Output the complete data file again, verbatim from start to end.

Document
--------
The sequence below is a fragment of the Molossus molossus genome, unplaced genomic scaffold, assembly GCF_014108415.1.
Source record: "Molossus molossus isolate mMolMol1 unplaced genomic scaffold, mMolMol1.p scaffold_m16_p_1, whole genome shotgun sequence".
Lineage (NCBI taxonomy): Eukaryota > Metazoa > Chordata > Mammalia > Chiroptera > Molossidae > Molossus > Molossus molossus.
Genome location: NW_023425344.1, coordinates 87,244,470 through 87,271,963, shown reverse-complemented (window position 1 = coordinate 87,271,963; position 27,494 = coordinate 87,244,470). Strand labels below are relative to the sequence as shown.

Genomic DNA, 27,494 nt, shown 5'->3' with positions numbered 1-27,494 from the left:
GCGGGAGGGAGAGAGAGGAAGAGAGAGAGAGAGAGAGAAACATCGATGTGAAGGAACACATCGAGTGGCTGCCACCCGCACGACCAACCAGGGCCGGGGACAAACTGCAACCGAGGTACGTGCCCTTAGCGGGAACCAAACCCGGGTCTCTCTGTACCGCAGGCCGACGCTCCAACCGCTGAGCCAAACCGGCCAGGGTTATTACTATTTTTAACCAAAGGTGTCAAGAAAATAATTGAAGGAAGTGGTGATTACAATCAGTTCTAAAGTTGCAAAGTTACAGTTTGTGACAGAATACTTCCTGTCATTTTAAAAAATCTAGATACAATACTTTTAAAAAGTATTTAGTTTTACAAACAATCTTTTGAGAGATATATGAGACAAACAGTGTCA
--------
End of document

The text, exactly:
The sequence below is a fragment of the Molossus molossus genome, unplaced genomic scaffold, assembly GCF_014108415.1.
Source record: "Molossus molossus isolate mMolMol1 unplaced genomic scaffold, mMolMol1.p scaffold_m16_p_1, whole genome shotgun sequence".
Lineage (NCBI taxonomy): Eukaryota > Metazoa > Chordata > Mammalia > Chiroptera > Molossidae > Molossus > Molossus molossus.
Genome location: NW_023425344.1, coordinates 87,244,470 through 87,271,963, shown reverse-complemented (window position 1 = coordinate 87,271,963; position 27,494 = coordinate 87,244,470). Strand labels below are relative to the sequence as shown.

Genomic DNA, 27,494 nt, shown 5'->3' with positions numbered 1-27,494 from the left:
GCGGGAGGGAGAGAGAGGAAGAGAGAGAGAGAGAGAGAAACATCGATGTGAAGGAACACATCGAGTGGCTGCCACCCGCACGACCAACCAGGGCCGGGGACAAACTGCAACCGAGGTACGTGCCCTTAGCGGGAACCAAACCCGGGTCTCTCTGTACCGCAGGCCGACGCTCCAACCGCTGAGCCAAACCGGCCAGGGTTATTACTATTTTTAACCAAAGGTGTCAAGAAAATAATTGAAGGAAGTGGTGATTACAATCAGTTCTAAAGTTGCAAAGTTACAGTTTGTGACAGAATACTTCCTGTCATTTTAAAAAATCTAGATACAATACTTTTAAAAAGTATTTAGTTTTACAAACAATCTTTTGAGAGATATATGAGACAAACAGTGTCA